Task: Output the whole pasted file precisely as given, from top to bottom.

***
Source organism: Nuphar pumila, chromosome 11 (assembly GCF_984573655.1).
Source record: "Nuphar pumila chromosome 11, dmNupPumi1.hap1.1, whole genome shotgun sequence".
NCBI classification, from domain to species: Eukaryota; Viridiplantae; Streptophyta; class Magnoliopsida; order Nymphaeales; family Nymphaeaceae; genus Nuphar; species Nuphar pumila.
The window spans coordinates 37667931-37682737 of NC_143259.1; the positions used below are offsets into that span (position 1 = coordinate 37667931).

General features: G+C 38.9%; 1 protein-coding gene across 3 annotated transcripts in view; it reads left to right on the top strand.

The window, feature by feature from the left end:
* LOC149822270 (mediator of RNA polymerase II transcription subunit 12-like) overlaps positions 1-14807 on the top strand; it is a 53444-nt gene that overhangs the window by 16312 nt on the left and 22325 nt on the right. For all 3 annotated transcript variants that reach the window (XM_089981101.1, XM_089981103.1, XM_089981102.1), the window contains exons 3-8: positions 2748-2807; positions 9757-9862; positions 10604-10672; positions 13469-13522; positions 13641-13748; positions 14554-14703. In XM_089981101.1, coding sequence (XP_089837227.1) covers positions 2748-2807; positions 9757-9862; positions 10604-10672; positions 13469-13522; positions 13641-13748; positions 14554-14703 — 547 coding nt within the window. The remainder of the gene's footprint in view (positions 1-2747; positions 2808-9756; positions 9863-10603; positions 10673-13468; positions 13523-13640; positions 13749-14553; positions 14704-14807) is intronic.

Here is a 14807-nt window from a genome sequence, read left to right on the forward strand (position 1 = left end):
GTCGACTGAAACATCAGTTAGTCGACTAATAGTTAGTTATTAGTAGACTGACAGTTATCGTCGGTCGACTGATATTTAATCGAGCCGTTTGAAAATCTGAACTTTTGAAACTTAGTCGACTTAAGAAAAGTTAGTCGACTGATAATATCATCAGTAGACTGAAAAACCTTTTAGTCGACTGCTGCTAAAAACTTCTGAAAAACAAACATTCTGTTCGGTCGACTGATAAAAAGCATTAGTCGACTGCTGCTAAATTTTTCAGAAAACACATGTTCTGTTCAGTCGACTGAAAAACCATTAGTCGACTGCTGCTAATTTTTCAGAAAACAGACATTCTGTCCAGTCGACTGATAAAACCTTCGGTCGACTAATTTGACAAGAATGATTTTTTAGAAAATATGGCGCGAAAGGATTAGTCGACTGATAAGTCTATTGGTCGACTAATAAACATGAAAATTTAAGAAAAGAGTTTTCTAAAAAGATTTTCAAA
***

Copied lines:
Source organism: Nuphar pumila, chromosome 11 (assembly GCF_984573655.1).
Source record: "Nuphar pumila chromosome 11, dmNupPumi1.hap1.1, whole genome shotgun sequence".
NCBI classification, from domain to species: Eukaryota; Viridiplantae; Streptophyta; class Magnoliopsida; order Nymphaeales; family Nymphaeaceae; genus Nuphar; species Nuphar pumila.
The window spans coordinates 37667931-37682737 of NC_143259.1; the positions used below are offsets into that span (position 1 = coordinate 37667931).

General features: G+C 38.9%; 1 protein-coding gene across 3 annotated transcripts in view; it reads left to right on the top strand.

The window, feature by feature from the left end:
* LOC149822270 (mediator of RNA polymerase II transcription subunit 12-like) overlaps positions 1-14807 on the top strand; it is a 53444-nt gene that overhangs the window by 16312 nt on the left and 22325 nt on the right. For all 3 annotated transcript variants that reach the window (XM_089981101.1, XM_089981103.1, XM_089981102.1), the window contains exons 3-8: positions 2748-2807; positions 9757-9862; positions 10604-10672; positions 13469-13522; positions 13641-13748; positions 14554-14703. In XM_089981101.1, coding sequence (XP_089837227.1) covers positions 2748-2807; positions 9757-9862; positions 10604-10672; positions 13469-13522; positions 13641-13748; positions 14554-14703 — 547 coding nt within the window. The remainder of the gene's footprint in view (positions 1-2747; positions 2808-9756; positions 9863-10603; positions 10673-13468; positions 13523-13640; positions 13749-14553; positions 14704-14807) is intronic.

Here is a 14807-nt window from a genome sequence, read left to right on the forward strand (position 1 = left end):
GTCGACTGAAACATCAGTTAGTCGACTAATAGTTAGTTATTAGTAGACTGACAGTTATCGTCGGTCGACTGATATTTAATCGAGCCGTTTGAAAATCTGAACTTTTGAAACTTAGTCGACTTAAGAAAAGTTAGTCGACTGATAATATCATCAGTAGACTGAAAAACCTTTTAGTCGACTGCTGCTAAAAACTTCTGAAAAACAAACATTCTGTTCGGTCGACTGATAAAAAGCATTAGTCGACTGCTGCTAAATTTTTCAGAAAACACATGTTCTGTTCAGTCGACTGAAAAACCATTAGTCGACTGCTGCTAATTTTTCAGAAAACAGACATTCTGTCCAGTCGACTGATAAAACCTTCGGTCGACTAATTTGACAAGAATGATTTTTTAGAAAATATGGCGCGAAAGGATTAGTCGACTGATAAGTCTATTGGTCGACTAATAAACATGAAAATTTAAGAAAAGAGTTTTCTAAAAAGATTTTCAAA